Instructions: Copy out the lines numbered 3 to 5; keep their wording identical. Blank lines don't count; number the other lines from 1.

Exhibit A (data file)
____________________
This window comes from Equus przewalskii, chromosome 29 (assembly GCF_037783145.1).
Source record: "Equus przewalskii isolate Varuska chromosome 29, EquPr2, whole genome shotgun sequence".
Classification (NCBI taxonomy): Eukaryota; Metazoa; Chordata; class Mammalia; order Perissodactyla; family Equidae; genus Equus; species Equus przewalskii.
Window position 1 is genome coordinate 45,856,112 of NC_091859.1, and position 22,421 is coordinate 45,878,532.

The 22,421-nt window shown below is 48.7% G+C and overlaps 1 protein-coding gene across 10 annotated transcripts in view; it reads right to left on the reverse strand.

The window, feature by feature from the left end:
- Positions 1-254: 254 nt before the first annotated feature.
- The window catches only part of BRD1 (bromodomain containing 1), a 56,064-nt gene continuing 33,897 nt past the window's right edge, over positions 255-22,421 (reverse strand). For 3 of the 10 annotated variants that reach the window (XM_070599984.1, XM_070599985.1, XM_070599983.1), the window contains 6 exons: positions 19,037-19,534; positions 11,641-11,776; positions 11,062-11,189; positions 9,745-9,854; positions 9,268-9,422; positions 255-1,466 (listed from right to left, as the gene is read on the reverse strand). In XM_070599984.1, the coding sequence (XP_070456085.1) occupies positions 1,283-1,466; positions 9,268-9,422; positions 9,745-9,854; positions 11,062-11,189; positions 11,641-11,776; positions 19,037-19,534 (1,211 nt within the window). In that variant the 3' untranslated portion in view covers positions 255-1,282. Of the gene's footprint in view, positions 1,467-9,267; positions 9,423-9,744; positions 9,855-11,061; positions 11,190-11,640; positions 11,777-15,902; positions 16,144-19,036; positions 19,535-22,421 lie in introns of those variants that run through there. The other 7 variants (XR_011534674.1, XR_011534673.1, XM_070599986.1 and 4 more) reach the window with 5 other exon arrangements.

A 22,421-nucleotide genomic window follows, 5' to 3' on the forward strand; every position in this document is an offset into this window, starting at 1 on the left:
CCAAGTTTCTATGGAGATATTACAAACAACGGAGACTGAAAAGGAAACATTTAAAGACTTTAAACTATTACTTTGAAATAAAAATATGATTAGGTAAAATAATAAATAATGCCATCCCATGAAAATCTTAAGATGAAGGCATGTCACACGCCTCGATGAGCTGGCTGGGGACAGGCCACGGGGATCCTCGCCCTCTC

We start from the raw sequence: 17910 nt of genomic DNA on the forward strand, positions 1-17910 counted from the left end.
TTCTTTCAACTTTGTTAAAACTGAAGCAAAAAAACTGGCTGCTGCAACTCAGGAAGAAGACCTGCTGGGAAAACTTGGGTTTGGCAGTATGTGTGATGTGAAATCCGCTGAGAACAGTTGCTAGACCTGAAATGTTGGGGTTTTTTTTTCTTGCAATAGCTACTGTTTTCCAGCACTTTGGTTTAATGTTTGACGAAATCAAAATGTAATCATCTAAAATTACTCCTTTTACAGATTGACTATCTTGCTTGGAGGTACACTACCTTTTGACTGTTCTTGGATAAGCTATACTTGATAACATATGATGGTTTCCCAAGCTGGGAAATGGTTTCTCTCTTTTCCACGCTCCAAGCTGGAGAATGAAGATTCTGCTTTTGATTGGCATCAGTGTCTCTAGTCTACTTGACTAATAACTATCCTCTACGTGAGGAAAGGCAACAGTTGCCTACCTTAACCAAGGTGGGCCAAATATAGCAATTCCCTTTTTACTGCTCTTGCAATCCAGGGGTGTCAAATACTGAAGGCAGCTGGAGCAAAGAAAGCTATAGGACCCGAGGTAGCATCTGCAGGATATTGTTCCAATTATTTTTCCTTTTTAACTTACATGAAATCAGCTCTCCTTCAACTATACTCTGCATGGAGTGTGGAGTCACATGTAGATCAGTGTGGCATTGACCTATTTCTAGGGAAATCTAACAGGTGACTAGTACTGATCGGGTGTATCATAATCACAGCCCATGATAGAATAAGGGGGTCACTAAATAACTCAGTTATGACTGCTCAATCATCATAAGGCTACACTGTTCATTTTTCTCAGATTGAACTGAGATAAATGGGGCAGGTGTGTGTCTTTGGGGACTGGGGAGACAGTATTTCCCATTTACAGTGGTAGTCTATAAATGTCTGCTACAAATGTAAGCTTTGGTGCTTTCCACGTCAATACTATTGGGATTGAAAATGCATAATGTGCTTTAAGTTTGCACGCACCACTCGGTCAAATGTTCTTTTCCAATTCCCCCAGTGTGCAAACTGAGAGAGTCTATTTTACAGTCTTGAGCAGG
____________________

Classification (NCBI taxonomy): Eukaryota; Metazoa; Chordata; class Mammalia; order Perissodactyla; family Equidae; genus Equus; species Equus przewalskii.
Window position 1 is genome coordinate 45,856,112 of NC_091859.1, and position 22,421 is coordinate 45,878,532.

The 22,421-nt window shown below is 48.7% G+C and overlaps 1 protein-coding gene across 10 annotated transcripts in view; it reads right to left on the reverse strand.